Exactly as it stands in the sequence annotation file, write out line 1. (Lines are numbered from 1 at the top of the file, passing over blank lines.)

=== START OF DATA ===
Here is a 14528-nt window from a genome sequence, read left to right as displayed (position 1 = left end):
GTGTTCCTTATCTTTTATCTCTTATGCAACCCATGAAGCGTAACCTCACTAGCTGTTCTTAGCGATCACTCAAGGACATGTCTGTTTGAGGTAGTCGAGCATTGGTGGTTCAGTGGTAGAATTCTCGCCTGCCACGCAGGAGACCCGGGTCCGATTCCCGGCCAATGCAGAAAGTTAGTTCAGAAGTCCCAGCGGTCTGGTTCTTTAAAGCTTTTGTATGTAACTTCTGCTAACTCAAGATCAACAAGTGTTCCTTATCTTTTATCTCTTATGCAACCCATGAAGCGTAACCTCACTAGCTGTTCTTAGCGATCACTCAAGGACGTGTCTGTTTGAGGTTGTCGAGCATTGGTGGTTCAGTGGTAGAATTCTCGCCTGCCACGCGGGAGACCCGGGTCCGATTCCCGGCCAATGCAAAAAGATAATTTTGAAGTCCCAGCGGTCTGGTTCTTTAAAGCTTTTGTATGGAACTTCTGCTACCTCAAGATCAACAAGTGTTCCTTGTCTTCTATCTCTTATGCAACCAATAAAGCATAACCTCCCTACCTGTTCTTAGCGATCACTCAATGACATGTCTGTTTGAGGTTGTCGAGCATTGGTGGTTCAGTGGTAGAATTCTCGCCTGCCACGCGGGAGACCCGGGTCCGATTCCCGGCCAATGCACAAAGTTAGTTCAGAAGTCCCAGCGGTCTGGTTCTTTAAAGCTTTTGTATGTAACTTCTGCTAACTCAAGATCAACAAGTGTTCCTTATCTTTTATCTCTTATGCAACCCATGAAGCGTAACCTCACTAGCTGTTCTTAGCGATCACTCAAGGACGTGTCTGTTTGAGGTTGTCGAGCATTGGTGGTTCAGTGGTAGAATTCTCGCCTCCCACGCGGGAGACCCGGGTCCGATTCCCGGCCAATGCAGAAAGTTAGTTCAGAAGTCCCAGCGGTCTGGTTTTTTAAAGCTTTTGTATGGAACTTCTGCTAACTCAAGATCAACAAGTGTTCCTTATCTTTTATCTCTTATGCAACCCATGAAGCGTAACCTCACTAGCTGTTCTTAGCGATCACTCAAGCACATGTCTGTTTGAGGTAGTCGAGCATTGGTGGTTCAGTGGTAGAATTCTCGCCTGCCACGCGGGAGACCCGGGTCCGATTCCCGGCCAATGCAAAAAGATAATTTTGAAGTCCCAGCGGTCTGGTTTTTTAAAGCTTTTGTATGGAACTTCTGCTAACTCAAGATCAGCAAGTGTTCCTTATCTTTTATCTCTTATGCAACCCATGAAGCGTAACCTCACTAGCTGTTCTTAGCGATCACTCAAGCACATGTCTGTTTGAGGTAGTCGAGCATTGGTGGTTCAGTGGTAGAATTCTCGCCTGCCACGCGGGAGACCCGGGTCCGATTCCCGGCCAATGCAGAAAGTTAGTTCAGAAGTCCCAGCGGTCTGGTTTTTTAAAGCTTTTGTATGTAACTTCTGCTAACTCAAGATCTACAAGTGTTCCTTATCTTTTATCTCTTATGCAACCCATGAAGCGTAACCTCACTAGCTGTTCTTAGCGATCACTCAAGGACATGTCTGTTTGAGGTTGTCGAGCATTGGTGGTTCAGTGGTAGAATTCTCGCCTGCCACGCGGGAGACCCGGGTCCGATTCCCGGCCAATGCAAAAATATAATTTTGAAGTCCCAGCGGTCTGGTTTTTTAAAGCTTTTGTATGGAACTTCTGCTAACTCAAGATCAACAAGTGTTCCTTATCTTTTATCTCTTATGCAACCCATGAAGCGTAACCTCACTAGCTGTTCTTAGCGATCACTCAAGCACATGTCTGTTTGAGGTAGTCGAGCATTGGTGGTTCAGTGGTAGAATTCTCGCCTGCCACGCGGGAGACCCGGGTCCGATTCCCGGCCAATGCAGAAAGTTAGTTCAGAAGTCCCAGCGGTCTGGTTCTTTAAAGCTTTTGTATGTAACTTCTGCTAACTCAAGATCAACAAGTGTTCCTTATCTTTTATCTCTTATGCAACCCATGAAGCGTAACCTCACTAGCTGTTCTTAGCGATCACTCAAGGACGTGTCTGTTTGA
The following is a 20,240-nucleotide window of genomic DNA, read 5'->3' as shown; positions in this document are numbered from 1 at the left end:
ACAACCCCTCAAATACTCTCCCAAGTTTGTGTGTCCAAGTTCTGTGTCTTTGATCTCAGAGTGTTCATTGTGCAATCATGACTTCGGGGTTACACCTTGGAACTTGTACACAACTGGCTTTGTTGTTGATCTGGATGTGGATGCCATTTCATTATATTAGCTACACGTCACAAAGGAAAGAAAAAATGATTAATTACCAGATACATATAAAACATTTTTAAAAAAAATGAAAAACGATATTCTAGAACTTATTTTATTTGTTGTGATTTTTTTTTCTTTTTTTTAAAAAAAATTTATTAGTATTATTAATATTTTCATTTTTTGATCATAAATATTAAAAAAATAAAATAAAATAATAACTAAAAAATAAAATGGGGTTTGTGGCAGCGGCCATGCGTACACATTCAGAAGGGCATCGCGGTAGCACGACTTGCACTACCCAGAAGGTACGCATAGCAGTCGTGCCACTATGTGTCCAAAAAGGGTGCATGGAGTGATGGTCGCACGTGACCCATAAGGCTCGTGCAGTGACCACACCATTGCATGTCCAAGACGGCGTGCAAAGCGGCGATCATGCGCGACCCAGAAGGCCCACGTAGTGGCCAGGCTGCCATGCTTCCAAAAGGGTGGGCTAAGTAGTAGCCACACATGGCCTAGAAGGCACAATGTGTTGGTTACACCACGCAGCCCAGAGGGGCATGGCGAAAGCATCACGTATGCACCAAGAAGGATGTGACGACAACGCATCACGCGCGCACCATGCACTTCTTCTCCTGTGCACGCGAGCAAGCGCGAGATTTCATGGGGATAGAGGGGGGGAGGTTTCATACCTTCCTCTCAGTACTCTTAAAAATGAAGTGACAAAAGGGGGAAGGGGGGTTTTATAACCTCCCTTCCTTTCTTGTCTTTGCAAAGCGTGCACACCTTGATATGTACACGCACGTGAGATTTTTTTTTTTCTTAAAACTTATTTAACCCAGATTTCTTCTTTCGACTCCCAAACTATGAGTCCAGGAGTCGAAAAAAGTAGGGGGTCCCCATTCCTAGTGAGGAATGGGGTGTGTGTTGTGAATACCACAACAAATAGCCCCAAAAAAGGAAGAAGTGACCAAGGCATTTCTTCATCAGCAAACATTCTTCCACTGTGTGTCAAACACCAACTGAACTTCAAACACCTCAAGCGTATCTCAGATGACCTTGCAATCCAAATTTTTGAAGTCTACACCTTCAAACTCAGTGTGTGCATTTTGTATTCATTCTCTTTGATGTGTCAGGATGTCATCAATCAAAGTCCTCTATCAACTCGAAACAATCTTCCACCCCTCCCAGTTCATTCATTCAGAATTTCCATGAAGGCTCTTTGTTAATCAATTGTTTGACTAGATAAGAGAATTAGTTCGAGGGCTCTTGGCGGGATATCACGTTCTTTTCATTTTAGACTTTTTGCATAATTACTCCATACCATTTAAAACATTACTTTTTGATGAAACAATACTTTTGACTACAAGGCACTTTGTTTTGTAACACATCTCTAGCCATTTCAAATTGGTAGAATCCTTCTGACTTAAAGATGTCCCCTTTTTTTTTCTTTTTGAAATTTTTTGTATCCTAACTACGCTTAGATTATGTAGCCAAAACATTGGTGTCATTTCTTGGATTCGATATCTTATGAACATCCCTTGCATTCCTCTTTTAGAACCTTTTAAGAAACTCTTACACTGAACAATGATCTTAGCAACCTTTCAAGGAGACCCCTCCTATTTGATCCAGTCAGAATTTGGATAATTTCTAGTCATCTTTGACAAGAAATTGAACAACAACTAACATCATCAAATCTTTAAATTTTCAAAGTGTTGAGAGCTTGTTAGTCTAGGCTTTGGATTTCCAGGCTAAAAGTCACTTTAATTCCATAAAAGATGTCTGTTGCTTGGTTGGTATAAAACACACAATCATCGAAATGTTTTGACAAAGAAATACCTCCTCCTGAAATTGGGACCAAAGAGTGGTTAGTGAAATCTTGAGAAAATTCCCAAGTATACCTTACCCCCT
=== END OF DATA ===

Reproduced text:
Here is a 14528-nt window from a genome sequence, read left to right as displayed (position 1 = left end):